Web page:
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james burt
01-08-2010, 12:01 PM
anybody out there know anything about this type of guitar?

from the pix i've seen, it's wooden, 6 string, looks very well made

just curious, have the chance to buy one this w/e and very curious.

only thing on the web was a question sorta like this on another forum.


thx to all,

mike

Dave Gray
01-08-2010, 12:31 PM
I found this information here:

http://www.carvinmuseum.com/decade/66-guitars.html

The 1960's were an interesting time in the world of guitars. Although Gibson & Fender dominated the US market, import guitars from Japan, Germany and Italy began to flood the American music scene. Most of these instruments were made by just a handful of companies, who licensed the guitars to be sold under a variety of names in different overseas markets. The Japanese company Teisco was the king of these companies, selling guitars under such names as Teisco Del Ray, Beltone, Kingston, Silvertone, and Kimberly in the US, and under the Arbiter, Audition & Kay badges in Europe. These guitars were made in a huge assortment or styles, and changed constantly throughout the 1960's. Carvin was a part of this, as well, selling the a Beltone guitar as the model #I-902 (and would be called the #I-909 in 1967).

Uncle Duke
01-08-2010, 12:32 PM
Beltone is one of those companies who never actually made their own stuff - licensed the manufacture and stuck their name on the product.
If it's really old (1930's, 1940's) probably made by Regal.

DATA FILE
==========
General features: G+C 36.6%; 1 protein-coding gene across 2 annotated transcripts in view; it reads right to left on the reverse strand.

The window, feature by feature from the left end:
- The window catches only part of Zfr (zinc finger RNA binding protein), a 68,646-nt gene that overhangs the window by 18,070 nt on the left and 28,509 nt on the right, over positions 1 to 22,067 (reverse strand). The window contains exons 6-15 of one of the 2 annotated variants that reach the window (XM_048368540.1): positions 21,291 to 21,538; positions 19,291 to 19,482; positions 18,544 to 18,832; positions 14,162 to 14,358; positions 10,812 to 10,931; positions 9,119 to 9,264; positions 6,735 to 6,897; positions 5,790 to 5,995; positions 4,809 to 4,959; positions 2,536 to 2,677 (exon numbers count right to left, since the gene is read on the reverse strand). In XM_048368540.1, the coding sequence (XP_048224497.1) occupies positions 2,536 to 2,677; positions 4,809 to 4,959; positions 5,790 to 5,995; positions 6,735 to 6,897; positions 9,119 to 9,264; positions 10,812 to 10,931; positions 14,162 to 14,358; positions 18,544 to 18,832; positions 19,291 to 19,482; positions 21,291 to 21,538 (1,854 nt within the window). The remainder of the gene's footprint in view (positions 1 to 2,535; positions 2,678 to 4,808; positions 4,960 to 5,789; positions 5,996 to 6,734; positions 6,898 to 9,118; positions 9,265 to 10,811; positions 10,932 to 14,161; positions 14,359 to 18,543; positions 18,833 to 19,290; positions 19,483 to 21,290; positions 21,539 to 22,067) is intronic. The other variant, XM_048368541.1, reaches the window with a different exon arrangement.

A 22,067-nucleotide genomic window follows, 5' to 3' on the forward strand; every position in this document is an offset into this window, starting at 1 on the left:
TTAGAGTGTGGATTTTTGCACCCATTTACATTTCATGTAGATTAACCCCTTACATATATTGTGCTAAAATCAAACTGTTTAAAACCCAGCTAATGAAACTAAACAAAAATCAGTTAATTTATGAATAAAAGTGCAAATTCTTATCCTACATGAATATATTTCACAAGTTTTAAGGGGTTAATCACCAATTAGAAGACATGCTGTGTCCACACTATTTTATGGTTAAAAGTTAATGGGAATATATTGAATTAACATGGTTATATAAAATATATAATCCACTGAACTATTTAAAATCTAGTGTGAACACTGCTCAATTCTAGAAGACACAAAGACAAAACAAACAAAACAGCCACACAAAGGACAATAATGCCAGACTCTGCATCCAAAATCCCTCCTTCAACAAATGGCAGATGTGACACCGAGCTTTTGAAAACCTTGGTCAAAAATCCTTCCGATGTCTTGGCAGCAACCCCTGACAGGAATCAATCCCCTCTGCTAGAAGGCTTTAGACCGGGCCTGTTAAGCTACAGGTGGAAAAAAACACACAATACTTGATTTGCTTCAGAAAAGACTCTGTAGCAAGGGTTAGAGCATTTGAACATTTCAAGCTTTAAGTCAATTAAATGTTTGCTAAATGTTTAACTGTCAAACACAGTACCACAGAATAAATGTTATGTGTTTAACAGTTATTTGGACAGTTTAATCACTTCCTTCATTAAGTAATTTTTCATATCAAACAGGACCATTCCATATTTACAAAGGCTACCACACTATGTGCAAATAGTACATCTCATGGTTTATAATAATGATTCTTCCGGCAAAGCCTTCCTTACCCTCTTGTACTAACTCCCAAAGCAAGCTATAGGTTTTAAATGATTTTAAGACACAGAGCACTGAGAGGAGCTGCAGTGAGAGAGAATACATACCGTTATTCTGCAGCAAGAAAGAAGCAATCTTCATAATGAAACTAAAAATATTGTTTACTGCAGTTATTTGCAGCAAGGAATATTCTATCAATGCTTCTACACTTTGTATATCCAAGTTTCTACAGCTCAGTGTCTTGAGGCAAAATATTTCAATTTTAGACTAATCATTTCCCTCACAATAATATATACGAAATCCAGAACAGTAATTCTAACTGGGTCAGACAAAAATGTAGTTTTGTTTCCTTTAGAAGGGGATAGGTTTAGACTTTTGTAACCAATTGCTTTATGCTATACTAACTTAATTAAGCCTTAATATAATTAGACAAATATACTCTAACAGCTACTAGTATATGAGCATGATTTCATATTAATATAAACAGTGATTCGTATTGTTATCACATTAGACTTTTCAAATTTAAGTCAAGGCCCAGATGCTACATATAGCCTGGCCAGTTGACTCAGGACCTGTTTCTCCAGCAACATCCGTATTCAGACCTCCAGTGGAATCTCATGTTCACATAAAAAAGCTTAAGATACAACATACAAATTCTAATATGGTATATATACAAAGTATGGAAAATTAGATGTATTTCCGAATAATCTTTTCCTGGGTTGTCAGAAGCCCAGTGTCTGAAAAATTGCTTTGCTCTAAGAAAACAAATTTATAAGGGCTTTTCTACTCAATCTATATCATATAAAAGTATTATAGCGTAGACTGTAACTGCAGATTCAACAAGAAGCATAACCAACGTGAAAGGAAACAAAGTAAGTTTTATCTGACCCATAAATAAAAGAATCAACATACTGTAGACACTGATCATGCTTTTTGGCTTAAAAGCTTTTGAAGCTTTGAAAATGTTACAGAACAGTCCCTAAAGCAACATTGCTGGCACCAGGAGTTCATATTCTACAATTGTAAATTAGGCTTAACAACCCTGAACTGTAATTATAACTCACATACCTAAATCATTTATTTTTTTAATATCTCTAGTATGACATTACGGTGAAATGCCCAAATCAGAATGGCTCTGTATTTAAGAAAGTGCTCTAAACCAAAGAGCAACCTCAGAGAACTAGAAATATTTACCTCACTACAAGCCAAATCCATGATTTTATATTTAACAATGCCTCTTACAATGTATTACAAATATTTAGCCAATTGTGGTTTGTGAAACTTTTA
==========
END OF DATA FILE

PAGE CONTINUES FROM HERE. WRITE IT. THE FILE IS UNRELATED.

More recently (1960's on) Teisco, in Japan, mass produced guitars and sold them under a bunch of different names - Beltone, SIlvertone, Kingston, Del Ray, etc.
The Beltone name was also used on amps, other instruments, etc.
No idea if they are any good, though you'd tend to think that if they were really nice they would be more well known.

Edited to add: Ha! Dave got there first!

Dave Gray
01-08-2010, 12:33 PM
I also found this:
Beltone guitars were made by Regal in the thirties, they would have square headstocks, or rounded ones like Dobros from that era. THe later models were made by Harmony and have a slight point to the headstock like many low end Harmony guitars form the fifties. The Regal models are either fake resonators, or pin bridge models. A floating bridge example is probably a Harmony. Harmony may have made fake resonators in the forties and fifties. They headstock would be the clue.

Stan D
01-08-2010, 01:11 PM
Silvertone was a name associated with Sears. Products of many types used this name.

james burt
01-08-2010, 02:00 PM
thx y'all

appreciate the help!, more than i found on the internet
looking forward to seeing this and hope it's in good shape, comes with a nice hard case.
gonna try and learn to play, got a few free hrs. each day in the afternoon, thought
it would be good to try something new.


thx again,

mike

james burt
01-11-2010, 08:46 AM
picked it up yesterday

was in much better shape than i thought, has the Beltone sticker on the headstock
and " made in Holland " stamped on the inside.

only problem was, the top string is very loose, the knob that turns the key ???
is broke, so it will be either a search for replacement or a dab of epoxy and see how it holds.

again thx for all the help here

mike

Stan D
01-11-2010, 11:08 AM
Tuning machines can be had at any decent music store. For appearances, you may have to replace all 6. And they probably aren't available singlely.

Mrleft8
01-11-2010, 11:17 AM
Find a decent repair shop, they'll probably have a box of old machines that might just come close to matching what you have.